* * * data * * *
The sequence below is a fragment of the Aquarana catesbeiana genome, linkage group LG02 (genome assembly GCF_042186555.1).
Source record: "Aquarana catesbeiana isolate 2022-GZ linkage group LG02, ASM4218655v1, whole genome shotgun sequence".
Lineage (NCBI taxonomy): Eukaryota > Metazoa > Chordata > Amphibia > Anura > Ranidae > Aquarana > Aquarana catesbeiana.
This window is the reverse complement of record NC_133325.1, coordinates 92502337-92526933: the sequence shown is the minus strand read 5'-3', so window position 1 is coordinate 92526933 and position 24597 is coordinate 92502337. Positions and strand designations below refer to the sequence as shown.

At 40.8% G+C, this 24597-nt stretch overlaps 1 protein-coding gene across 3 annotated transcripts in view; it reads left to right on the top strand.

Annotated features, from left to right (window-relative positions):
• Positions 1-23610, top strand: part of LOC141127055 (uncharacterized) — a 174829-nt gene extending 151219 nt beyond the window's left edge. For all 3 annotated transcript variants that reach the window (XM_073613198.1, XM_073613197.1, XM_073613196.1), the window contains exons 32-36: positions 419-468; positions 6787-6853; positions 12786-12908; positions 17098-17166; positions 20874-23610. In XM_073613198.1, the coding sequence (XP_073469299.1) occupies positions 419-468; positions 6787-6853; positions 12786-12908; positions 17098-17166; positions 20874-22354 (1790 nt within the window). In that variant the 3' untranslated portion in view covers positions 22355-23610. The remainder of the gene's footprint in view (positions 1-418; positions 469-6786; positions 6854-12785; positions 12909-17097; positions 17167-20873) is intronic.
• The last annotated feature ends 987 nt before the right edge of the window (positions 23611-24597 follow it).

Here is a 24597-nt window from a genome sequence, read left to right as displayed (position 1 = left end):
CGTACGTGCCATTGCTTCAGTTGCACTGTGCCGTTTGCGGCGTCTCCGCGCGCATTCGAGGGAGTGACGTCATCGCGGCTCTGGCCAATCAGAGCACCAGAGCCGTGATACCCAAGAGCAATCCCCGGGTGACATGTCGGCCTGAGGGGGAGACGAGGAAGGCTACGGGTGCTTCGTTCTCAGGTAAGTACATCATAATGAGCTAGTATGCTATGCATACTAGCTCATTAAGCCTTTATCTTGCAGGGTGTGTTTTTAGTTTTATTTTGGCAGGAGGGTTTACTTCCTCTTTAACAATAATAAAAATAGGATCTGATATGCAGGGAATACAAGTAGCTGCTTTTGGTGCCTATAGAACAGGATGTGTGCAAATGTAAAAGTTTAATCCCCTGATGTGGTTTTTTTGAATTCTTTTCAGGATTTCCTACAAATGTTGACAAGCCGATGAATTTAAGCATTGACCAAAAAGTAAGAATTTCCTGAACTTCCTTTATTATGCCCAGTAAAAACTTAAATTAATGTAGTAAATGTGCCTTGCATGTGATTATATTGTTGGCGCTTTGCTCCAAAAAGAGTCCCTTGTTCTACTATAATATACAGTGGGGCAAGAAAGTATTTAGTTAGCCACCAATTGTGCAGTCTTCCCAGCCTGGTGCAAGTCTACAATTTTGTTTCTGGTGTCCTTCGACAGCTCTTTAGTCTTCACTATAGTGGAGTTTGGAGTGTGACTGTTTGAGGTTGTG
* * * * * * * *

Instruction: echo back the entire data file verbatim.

The sequence below is a fragment of the Aquarana catesbeiana genome, linkage group LG02 (genome assembly GCF_042186555.1).
Source record: "Aquarana catesbeiana isolate 2022-GZ linkage group LG02, ASM4218655v1, whole genome shotgun sequence".
Lineage (NCBI taxonomy): Eukaryota > Metazoa > Chordata > Amphibia > Anura > Ranidae > Aquarana > Aquarana catesbeiana.
This window is the reverse complement of record NC_133325.1, coordinates 92502337-92526933: the sequence shown is the minus strand read 5'-3', so window position 1 is coordinate 92526933 and position 24597 is coordinate 92502337. Positions and strand designations below refer to the sequence as shown.

At 40.8% G+C, this 24597-nt stretch overlaps 1 protein-coding gene across 3 annotated transcripts in view; it reads left to right on the top strand.

Annotated features, from left to right (window-relative positions):
• Positions 1-23610, top strand: part of LOC141127055 (uncharacterized) — a 174829-nt gene extending 151219 nt beyond the window's left edge. For all 3 annotated transcript variants that reach the window (XM_073613198.1, XM_073613197.1, XM_073613196.1), the window contains exons 32-36: positions 419-468; positions 6787-6853; positions 12786-12908; positions 17098-17166; positions 20874-23610. In XM_073613198.1, the coding sequence (XP_073469299.1) occupies positions 419-468; positions 6787-6853; positions 12786-12908; positions 17098-17166; positions 20874-22354 (1790 nt within the window). In that variant the 3' untranslated portion in view covers positions 22355-23610. The remainder of the gene's footprint in view (positions 1-418; positions 469-6786; positions 6854-12785; positions 12909-17097; positions 17167-20873) is intronic.
• The last annotated feature ends 987 nt before the right edge of the window (positions 23611-24597 follow it).

Here is a 24597-nt window from a genome sequence, read left to right as displayed (position 1 = left end):
CGTACGTGCCATTGCTTCAGTTGCACTGTGCCGTTTGCGGCGTCTCCGCGCGCATTCGAGGGAGTGACGTCATCGCGGCTCTGGCCAATCAGAGCACCAGAGCCGTGATACCCAAGAGCAATCCCCGGGTGACATGTCGGCCTGAGGGGGAGACGAGGAAGGCTACGGGTGCTTCGTTCTCAGGTAAGTACATCATAATGAGCTAGTATGCTATGCATACTAGCTCATTAAGCCTTTATCTTGCAGGGTGTGTTTTTAGTTTTATTTTGGCAGGAGGGTTTACTTCCTCTTTAACAATAATAAAAATAGGATCTGATATGCAGGGAATACAAGTAGCTGCTTTTGGTGCCTATAGAACAGGATGTGTGCAAATGTAAAAGTTTAATCCCCTGATGTGGTTTTTTTGAATTCTTTTCAGGATTTCCTACAAATGTTGACAAGCCGATGAATTTAAGCATTGACCAAAAAGTAAGAATTTCCTGAACTTCCTTTATTATGCCCAGTAAAAACTTAAATTAATGTAGTAAATGTGCCTTGCATGTGATTATATTGTTGGCGCTTTGCTCCAAAAAGAGTCCCTTGTTCTACTATAATATACAGTGGGGCAAGAAAGTATTTAGTTAGCCACCAATTGTGCAGTCTTCCCAGCCTGGTGCAAGTCTACAATTTTGTTTCTGGTGTCCTTCGACAGCTCTTTAGTCTTCACTATAGTGGAGTTTGGAGTGTGACTGTTTGAGGTTGTG